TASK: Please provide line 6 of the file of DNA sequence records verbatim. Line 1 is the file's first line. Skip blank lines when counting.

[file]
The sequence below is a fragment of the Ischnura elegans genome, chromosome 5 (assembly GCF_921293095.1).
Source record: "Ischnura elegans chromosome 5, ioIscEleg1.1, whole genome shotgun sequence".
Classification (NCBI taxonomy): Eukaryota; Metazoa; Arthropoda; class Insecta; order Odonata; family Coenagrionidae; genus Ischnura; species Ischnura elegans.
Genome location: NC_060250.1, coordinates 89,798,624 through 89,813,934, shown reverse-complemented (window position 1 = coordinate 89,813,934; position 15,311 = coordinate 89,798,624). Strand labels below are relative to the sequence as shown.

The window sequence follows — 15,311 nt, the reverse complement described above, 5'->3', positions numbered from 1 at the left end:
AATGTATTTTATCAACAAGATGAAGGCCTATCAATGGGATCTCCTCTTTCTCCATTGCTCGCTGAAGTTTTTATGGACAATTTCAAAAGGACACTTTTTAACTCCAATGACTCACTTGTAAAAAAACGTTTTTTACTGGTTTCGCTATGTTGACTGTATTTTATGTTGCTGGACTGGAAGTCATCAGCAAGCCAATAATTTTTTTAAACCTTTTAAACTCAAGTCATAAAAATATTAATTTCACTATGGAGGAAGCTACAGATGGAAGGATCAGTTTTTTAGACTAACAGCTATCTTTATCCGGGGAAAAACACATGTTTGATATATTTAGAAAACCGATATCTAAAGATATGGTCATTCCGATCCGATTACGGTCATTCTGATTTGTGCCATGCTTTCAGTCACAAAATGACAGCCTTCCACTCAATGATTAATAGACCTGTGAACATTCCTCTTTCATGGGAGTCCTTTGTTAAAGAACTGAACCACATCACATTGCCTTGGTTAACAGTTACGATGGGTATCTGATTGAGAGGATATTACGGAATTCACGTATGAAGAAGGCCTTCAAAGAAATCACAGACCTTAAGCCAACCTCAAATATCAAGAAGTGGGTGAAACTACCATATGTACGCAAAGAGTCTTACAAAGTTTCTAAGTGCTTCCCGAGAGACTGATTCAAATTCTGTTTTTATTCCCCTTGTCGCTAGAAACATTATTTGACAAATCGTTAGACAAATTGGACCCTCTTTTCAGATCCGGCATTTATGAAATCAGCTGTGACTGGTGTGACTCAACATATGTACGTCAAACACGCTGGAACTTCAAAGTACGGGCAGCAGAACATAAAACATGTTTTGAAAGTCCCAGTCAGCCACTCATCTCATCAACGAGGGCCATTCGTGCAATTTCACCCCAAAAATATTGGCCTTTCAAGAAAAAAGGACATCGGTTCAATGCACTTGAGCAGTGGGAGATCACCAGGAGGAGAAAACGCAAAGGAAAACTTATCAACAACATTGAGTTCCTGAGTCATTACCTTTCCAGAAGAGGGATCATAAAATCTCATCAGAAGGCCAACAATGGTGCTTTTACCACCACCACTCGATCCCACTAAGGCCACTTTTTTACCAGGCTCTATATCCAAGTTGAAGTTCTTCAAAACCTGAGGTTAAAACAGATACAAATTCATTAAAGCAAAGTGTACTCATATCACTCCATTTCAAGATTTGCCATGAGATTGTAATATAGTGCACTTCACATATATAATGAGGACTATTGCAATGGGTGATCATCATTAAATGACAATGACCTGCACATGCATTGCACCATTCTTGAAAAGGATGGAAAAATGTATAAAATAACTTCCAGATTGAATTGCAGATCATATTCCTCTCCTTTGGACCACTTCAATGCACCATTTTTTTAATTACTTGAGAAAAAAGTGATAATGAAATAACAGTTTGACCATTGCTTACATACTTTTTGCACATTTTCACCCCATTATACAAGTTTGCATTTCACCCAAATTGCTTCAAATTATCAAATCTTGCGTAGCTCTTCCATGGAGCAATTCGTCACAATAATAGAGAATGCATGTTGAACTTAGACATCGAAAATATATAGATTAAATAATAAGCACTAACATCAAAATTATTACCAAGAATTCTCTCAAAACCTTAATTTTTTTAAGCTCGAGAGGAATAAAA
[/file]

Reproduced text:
AATGTATTTTATCAACAAGATGAAGGCCTATCAATGGGATCTCCTCTTTCTCCATTGCTCGCTGAAGTTTTTATGGACAATTTCAAAAGGACACTTTTTAACTCCAATGACTCACTTGTAAAAAAACGTTTTTTACTGGTTTCGCTATGTTGACTGTATTTTATGTTGCTGGACTGGAAGTCATCAGCAAGCCAATAATTTTTTTAAACCTTTTAAACTCAAGTCATAAAAATATTAATTTCACTATGGAGGAAGCTACAGATGGAAGGATCAGTTTTTTAGACTAACAGCTATCTTTATCCGGGGAAAAACACATGTTTGATATATTTAGAAAACCGATATCTAAAGATATGGTCATTCCGATCCGATTACGGTCATTCTGATTTGTGCCATGCTTTCAGTCACAAAATGACAGCCTTCCACTCAATGATTAATAGACCTGTGAACATTCCTCTTTCATGGGAGTCCTTTGTTAAAGAACTGAACCACATCACATTGCCTTGGTTAACAGTTACGATGGGTATCTGATTGAGAGGATATTACGGAATTCACGTATGAAGAAGGCCTTCAAAGAAATCACAGACCTTAAGCCAACCTCAAATATCAAGAAGTGGGTGAAACTACCATATGTACGCAAAGAGTCTTACAAAGTTTCTAAGTGCTTCCCGAGAGACTGATTCAAATTCTGTTTTTATTCCCCTTGTCGCTAGAAACATTATTTGACAAATCGTTAGACAAATTGGACCCTCTTTTCAGATCCGGCATTTATGAAATCAGCTGTGACTGGTGTGACTCAACATATGTACGTCAAACACGCTGGAACTTCAAAGTACGGGCAGCAGAACATAAAACATGTTTTGAAAGTCCCAGTCAGCCACTCATCTCATCAACGAGGGCCATTCGTGCAATTTCACCCCAAAAATATTGGCCTTTCAAGAAAAAAGGACATCGGTTCAATGCACTTGAGCAGTGGGAGATCACCAGGAGGAGAAAACGCAAAGGAAAACTTATCAACAACATTGAGTTCCTGAGTCATTACCTTTCCAGAAGAGGGATCATAAAATCTCATCAGAAGGCCAACAATGGTGCTTTTACCACCACCACTCGATCCCACTAAGGCCACTTTTTTACCAGGCTCTATATCCAAGTTGAAGTTCTTCAAAACCTGAGGTTAAAACAGATACAAATTCATTAAAGCAAAGTGTACTCATATCACTCCATTTCAAGATTTGCCATGAGATTGTAATATAGTGCACTTCACATATATAATGAGGACTATTGCAATGGGTGATCATCATTAAATGACAATGACCTGCACATGCATTGCACCATTCTTGAAAAGGATGGAAAAATGTATAAAATAACTTCCAGATTGAATTGCAGATCATATTCCTCTCCTTTGGACCACTTCAATGCACCATTTTTTTAATTACTTGAGAAAAAAGTGATAATGAAATAACAGTTTGACCATTGCTTACATACTTTTTGCACATTTTCACCCCATTATACAAGTTTGCATTTCACCCAAATTGCTTCAAATTATCAAATCTTGCGTAGCTCTTCCATGGAGCAATTCGTCACAATAATAGAGAATGCATGTTGAACTTAGACATCGAAAATATATAGATTAAATAATAAGCACTAACATCAAAATTATTACCAAGAATTCTCTCAAAACCTTAATTTTTTTAAGCTCGAGAGGAATAAAA